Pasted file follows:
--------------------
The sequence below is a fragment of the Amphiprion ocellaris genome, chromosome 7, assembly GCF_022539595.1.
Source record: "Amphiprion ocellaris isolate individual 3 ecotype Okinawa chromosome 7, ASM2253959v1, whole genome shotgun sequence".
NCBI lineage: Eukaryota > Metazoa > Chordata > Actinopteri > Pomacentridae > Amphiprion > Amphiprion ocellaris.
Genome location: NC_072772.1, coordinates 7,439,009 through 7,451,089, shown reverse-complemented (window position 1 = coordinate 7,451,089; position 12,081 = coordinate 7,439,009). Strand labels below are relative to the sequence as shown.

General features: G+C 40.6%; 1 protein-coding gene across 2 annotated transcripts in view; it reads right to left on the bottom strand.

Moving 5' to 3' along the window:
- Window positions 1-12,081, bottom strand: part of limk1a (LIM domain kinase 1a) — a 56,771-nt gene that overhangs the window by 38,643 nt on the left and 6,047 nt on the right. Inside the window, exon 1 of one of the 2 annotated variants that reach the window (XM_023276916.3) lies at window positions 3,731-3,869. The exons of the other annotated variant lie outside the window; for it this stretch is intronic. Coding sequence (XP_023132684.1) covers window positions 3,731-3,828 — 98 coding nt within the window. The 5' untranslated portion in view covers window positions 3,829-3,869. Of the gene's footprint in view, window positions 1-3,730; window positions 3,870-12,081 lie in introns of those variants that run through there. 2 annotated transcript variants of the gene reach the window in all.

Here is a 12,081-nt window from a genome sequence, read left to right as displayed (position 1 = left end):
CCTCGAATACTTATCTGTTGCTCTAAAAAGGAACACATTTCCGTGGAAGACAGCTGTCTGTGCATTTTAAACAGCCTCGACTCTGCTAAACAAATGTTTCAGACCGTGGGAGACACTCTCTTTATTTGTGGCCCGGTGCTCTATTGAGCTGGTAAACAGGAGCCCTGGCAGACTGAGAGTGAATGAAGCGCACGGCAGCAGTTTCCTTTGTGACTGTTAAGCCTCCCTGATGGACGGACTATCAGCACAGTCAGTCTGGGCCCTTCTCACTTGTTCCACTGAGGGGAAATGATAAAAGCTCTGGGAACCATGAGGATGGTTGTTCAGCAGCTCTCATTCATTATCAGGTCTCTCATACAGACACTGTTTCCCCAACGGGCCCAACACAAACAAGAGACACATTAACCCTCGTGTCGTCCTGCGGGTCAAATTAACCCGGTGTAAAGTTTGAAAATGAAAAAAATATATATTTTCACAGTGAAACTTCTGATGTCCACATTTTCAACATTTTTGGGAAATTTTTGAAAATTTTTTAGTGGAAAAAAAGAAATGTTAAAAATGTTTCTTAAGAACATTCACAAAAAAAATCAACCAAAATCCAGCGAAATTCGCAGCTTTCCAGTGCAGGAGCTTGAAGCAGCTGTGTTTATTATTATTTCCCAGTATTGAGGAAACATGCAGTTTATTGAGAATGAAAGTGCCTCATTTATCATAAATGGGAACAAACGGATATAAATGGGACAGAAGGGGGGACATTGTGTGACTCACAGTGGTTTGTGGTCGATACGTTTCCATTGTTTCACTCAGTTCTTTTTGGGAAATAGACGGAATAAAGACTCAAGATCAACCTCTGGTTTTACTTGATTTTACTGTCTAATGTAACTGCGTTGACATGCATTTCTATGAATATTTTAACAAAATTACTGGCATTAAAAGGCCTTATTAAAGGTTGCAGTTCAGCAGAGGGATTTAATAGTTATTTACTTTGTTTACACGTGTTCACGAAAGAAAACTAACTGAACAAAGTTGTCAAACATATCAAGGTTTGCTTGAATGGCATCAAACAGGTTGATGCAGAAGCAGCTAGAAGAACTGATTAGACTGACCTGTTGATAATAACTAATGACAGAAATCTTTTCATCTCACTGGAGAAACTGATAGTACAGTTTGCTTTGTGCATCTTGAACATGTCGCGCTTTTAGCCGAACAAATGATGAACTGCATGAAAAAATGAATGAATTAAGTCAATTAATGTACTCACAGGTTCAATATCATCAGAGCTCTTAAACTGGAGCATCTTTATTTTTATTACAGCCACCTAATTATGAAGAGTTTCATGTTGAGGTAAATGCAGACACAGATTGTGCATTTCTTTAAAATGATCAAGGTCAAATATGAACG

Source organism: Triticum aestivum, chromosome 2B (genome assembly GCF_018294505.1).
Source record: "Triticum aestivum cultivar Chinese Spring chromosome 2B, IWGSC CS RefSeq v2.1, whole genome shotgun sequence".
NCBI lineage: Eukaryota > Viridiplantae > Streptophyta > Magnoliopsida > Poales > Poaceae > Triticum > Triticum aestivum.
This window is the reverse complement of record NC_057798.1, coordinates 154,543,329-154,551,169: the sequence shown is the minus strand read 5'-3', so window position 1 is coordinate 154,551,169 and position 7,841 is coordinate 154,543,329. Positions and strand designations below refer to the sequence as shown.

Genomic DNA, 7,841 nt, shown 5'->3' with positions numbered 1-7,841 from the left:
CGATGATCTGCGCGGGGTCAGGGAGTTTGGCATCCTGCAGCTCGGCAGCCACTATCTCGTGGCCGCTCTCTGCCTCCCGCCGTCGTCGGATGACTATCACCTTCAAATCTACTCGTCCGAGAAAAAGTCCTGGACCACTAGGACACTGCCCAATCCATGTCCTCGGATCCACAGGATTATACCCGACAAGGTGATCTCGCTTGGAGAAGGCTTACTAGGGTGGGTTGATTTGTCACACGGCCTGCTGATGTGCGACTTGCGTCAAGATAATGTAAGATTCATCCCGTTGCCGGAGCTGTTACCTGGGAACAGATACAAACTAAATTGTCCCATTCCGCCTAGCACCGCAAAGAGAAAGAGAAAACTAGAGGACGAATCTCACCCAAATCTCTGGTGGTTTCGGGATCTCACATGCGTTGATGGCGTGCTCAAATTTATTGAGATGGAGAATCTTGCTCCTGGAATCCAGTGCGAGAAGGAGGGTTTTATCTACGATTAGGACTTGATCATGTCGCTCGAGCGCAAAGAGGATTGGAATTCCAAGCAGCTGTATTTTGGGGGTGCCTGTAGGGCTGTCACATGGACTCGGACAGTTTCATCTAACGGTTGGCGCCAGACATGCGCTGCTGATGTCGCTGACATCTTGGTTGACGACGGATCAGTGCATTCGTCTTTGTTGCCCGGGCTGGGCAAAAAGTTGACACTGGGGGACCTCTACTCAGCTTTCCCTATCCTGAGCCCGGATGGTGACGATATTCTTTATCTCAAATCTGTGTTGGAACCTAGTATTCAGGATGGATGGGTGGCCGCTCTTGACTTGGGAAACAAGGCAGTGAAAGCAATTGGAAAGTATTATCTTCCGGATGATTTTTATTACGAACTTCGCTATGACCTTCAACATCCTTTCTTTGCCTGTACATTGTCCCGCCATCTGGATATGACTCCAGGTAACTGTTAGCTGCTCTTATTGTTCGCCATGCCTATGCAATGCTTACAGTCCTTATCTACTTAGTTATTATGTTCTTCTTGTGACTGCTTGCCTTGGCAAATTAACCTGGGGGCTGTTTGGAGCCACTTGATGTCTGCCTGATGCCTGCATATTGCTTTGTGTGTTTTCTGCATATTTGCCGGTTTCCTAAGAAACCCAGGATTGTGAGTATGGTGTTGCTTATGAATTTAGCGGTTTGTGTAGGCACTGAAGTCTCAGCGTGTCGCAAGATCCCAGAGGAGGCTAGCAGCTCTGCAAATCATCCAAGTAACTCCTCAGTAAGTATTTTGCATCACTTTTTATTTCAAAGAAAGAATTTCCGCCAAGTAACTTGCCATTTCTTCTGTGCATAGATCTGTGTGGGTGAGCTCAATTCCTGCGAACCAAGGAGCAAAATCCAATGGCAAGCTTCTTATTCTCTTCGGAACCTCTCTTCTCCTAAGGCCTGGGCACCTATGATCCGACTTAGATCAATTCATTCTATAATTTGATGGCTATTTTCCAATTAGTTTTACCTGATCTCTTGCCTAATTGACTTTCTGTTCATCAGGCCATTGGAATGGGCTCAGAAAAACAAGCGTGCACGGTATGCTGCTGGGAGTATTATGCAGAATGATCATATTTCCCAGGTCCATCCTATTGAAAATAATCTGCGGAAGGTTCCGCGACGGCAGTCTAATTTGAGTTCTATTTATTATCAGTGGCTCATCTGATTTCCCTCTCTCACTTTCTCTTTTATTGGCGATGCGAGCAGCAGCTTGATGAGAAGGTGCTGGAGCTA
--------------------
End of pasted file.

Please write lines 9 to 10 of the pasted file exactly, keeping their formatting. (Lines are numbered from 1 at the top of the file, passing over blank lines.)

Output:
CCTCGAATACTTATCTGTTGCTCTAAAAAGGAACACATTTCCGTGGAAGACAGCTGTCTGTGCATTTTAAACAGCCTCGACTCTGCTAAACAAATGTTTCAGACCGTGGGAGACACTCTCTTTATTTGTGGCCCGGTGCTCTATTGAGCTGGTAAACAGGAGCCCTGGCAGACTGAGAGTGAATGAAGCGCACGGCAGCAGTTTCCTTTGTGACTGTTAAGCCTCCCTGATGGACGGACTATCAGCACAGTCAGTCTGGGCCCTTCTCACTTGTTCCACTGAGGGGAAATGATAAAAGCTCTGGGAACCATGAGGATGGTTGTTCAGCAGCTCTCATTCATTATCAGGTCTCTCATACAGACACTGTTTCCCCAACGGGCCCAACACAAACAAGAGACACATTAACCCTCGTGTCGTCCTGCGGGTCAAATTAACCCGGTGTAAAGTTTGAAAATGAAAAAAATATATATTTTCACAGTGAAACTTCTGATGTCCACATTTTCAACATTTTTGGGAAATTTTTGAAAATTTTTTAGTGGAAAAAAAGAAATGTTAAAAATGTTTCTTAAGAACATTCACAAAAAAAATCAACCAAAATCCAGCGAAATTCGCAGCTTTCCAGTGCAGGAGCTTGAAGCAGCTGTGTTTATTATTATTTCCCAGTATTGAGGAAACATGCAGTTTATTGAGAATGAAAGTGCCTCATTTATCATAAATGGGAACAAACGGATATAAATGGGACAGAAGGGGGGACATTGTGTGACTCACAGTGGTTTGTGGTCGATACGTTTCCATTGTTTCACTCAGTTCTTTTTGGGAAATAGACGGAATAAAGACTCAAGATCAACCTCTGGTTTTACTTGATTTTACTGTCTAATGTAACTGCGTTGACATGCATTTCTATGAATATTTTAACAAAATTACTGGCATTAAAAGGCCTTATTAAAGGTTGCAGTTCAGCAGAGGGATTTAATAGTTATTTACTTTGTTTACACGTGTTCACGAAAGAAAACTAACTGAACAAAGTTGTCAAACATATCAAGGTTTGCTTGAATGGCATCAAACAGGTTGATGCAGAAGCAGCTAGAAGAACTGATTAGACTGACCTGTTGATAATAACTAATGACAGAAATCTTTTCATCTCACTGGAGAAACTGATAGTACAGTTTGCTTTGTGCATCTTGAACATGTCGCGCTTTTAGCCGAACAAATGATGAACTGCATGAAAAAATGAATGAATTAAGTCAATTAATGTACTCACAGGTTCAATATCATCAGAGCTCTTAAACTGGAGCATCTTTATTTTTATTACAGCCACCTAATTATGAAGAGTTTCATGTTGAGGTAAATGCAGACACAGATTGTGCATTTCTTTAAAATGATCAAGGTCAAATATGAACG

Source organism: Triticum aestivum, chromosome 2B (genome assembly GCF_018294505.1).